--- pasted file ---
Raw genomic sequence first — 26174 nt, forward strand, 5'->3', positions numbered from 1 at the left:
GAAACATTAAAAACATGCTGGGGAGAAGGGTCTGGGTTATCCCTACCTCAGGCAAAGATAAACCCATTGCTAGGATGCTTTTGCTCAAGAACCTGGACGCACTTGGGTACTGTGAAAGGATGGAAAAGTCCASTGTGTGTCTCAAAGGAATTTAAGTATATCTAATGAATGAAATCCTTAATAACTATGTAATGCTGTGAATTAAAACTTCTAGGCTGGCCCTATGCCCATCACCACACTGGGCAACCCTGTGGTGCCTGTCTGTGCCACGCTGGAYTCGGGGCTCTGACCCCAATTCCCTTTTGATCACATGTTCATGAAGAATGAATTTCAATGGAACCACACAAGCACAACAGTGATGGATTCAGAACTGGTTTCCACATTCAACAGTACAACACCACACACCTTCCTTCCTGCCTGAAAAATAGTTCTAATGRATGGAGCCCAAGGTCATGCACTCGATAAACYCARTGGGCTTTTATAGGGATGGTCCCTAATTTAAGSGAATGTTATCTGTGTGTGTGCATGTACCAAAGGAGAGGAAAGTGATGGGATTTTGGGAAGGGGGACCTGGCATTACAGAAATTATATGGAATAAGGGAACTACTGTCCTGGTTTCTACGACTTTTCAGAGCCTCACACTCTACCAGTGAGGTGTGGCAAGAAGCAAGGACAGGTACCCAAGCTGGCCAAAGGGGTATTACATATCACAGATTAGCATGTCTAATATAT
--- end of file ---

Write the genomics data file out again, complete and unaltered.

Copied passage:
Raw genomic sequence first — 26174 nt, forward strand, 5'->3', positions numbered from 1 at the left:
GAAACATTAAAAACATGCTGGGGAGAAGGGTCTGGGTTATCCCTACCTCAGGCAAAGATAAACCCATTGCTAGGATGCTTTTGCTCAAGAACCTGGACGCACTTGGGTACTGTGAAAGGATGGAAAAGTCCASTGTGTGTCTCAAAGGAATTTAAGTATATCTAATGAATGAAATCCTTAATAACTATGTAATGCTGTGAATTAAAACTTCTAGGCTGGCCCTATGCCCATCACCACACTGGGCAACCCTGTGGTGCCTGTCTGTGCCACGCTGGAYTCGGGGCTCTGACCCCAATTCCCTTTTGATCACATGTTCATGAAGAATGAATTTCAATGGAACCACACAAGCACAACAGTGATGGATTCAGAACTGGTTTCCACATTCAACAGTACAACACCACACACCTTCCTTCCTGCCTGAAAAATAGTTCTAATGRATGGAGCCCAAGGTCATGCACTCGATAAACYCARTGGGCTTTTATAGGGATGGTCCCTAATTTAAGSGAATGTTATCTGTGTGTGTGCATGTACCAAAGGAGAGGAAAGTGATGGGATTTTGGGAAGGGGGACCTGGCATTACAGAAATTATATGGAATAAGGGAACTACTGTCCTGGTTTCTACGACTTTTCAGAGCCTCACACTCTACCAGTGAGGTGTGGCAAGAAGCAAGGACAGGTACCCAAGCTGGCCAAAGGGGTATTACATATCACAGATTAGCATGTCTAATATAT